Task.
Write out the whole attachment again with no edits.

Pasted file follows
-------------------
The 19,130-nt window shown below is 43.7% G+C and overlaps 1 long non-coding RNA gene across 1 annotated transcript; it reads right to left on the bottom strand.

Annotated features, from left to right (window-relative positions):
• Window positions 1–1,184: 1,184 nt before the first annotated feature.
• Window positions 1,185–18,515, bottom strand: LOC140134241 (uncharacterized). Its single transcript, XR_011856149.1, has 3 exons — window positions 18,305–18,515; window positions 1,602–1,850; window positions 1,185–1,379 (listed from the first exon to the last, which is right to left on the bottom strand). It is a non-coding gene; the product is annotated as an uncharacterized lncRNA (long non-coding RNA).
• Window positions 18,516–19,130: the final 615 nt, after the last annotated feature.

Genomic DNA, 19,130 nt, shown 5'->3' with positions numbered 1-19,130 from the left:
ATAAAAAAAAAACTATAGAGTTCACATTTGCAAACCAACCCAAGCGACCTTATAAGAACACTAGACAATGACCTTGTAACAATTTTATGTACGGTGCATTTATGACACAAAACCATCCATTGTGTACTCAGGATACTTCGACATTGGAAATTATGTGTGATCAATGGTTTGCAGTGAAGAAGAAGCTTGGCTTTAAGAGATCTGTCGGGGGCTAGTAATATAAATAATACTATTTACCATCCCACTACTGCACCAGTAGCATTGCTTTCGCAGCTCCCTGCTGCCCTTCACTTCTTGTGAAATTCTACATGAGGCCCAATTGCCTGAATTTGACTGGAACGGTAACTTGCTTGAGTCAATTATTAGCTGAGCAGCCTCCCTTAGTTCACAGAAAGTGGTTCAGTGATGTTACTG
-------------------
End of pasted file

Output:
The 19,130-nt window shown below is 43.7% G+C and overlaps 1 long non-coding RNA gene across 1 annotated transcript; it reads right to left on the bottom strand.

Annotated features, from left to right (window-relative positions):
• Window positions 1–1,184: 1,184 nt before the first annotated feature.
• Window positions 1,185–18,515, bottom strand: LOC140134241 (uncharacterized). Its single transcript, XR_011856149.1, has 3 exons — window positions 18,305–18,515; window positions 1,602–1,850; window positions 1,185–1,379 (listed from the first exon to the last, which is right to left on the bottom strand). It is a non-coding gene; the product is annotated as an uncharacterized lncRNA (long non-coding RNA).
• Window positions 18,516–19,130: the final 615 nt, after the last annotated feature.

Genomic DNA, 19,130 nt, shown 5'->3' with positions numbered 1-19,130 from the left:
ATAAAAAAAAAACTATAGAGTTCACATTTGCAAACCAACCCAAGCGACCTTATAAGAACACTAGACAATGACCTTGTAACAATTTTATGTACGGTGCATTTATGACACAAAACCATCCATTGTGTACTCAGGATACTTCGACATTGGAAATTATGTGTGATCAATGGTTTGCAGTGAAGAAGAAGCTTGGCTTTAAGAGATCTGTCGGGGGCTAGTAATATAAATAATACTATTTACCATCCCACTACTGCACCAGTAGCATTGCTTTCGCAGCTCCCTGCTGCCCTTCACTTCTTGTGAAATTCTACATGAGGCCCAATTGCCTGAATTTGACTGGAACGGTAACTTGCTTGAGTCAATTATTAGCTGAGCAGCCTCCCTTAGTTCACAGAAAGTGGTTCAGTGATGTTACTG